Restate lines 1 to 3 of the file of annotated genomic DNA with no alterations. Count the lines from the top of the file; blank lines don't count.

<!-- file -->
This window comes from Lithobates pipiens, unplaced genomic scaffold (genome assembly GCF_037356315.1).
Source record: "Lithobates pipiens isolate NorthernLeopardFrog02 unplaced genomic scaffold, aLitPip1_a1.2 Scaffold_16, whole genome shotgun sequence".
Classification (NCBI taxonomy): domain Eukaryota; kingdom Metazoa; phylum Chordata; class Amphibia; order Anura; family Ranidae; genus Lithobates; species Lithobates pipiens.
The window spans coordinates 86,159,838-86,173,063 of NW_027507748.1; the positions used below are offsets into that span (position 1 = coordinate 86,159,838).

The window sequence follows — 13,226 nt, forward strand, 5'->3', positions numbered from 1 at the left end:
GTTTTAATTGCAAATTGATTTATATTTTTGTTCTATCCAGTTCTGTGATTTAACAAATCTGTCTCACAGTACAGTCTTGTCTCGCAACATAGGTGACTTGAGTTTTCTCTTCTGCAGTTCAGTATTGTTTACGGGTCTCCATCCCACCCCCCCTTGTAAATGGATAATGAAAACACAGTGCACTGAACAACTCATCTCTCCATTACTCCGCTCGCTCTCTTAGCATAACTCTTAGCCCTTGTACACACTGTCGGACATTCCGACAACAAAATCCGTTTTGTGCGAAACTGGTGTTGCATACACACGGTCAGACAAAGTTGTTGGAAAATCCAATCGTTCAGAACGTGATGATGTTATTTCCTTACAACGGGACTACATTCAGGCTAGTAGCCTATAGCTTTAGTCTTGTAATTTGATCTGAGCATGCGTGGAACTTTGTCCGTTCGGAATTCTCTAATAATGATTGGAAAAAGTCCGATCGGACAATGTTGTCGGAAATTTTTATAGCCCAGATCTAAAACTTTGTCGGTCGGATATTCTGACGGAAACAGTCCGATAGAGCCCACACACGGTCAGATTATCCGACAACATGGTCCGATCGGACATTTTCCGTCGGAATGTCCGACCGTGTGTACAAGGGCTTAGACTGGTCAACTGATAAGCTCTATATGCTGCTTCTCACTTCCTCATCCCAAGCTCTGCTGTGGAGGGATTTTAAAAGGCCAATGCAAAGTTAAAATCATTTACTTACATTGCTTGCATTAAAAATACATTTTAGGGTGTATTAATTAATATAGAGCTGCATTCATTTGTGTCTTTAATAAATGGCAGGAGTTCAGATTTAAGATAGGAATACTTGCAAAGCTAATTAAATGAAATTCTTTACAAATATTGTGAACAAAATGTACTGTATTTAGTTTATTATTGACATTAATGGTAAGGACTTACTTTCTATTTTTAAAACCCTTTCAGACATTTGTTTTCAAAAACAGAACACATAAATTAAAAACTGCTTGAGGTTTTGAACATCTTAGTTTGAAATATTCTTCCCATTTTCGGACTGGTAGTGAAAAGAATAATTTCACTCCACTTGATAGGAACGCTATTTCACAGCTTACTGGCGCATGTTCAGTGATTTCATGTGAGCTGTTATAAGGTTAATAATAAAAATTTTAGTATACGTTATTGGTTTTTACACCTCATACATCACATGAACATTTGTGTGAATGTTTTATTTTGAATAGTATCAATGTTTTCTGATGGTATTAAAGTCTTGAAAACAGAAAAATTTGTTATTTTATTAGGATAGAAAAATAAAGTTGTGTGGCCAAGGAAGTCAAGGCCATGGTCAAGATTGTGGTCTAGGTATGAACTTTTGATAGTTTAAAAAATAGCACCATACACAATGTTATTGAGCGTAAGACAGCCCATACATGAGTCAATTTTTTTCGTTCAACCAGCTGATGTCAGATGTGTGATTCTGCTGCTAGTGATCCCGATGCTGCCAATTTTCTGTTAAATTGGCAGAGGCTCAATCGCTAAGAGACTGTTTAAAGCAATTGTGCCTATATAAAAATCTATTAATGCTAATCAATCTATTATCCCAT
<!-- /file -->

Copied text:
This window comes from Lithobates pipiens, unplaced genomic scaffold (genome assembly GCF_037356315.1).
Source record: "Lithobates pipiens isolate NorthernLeopardFrog02 unplaced genomic scaffold, aLitPip1_a1.2 Scaffold_16, whole genome shotgun sequence".
Classification (NCBI taxonomy): domain Eukaryota; kingdom Metazoa; phylum Chordata; class Amphibia; order Anura; family Ranidae; genus Lithobates; species Lithobates pipiens.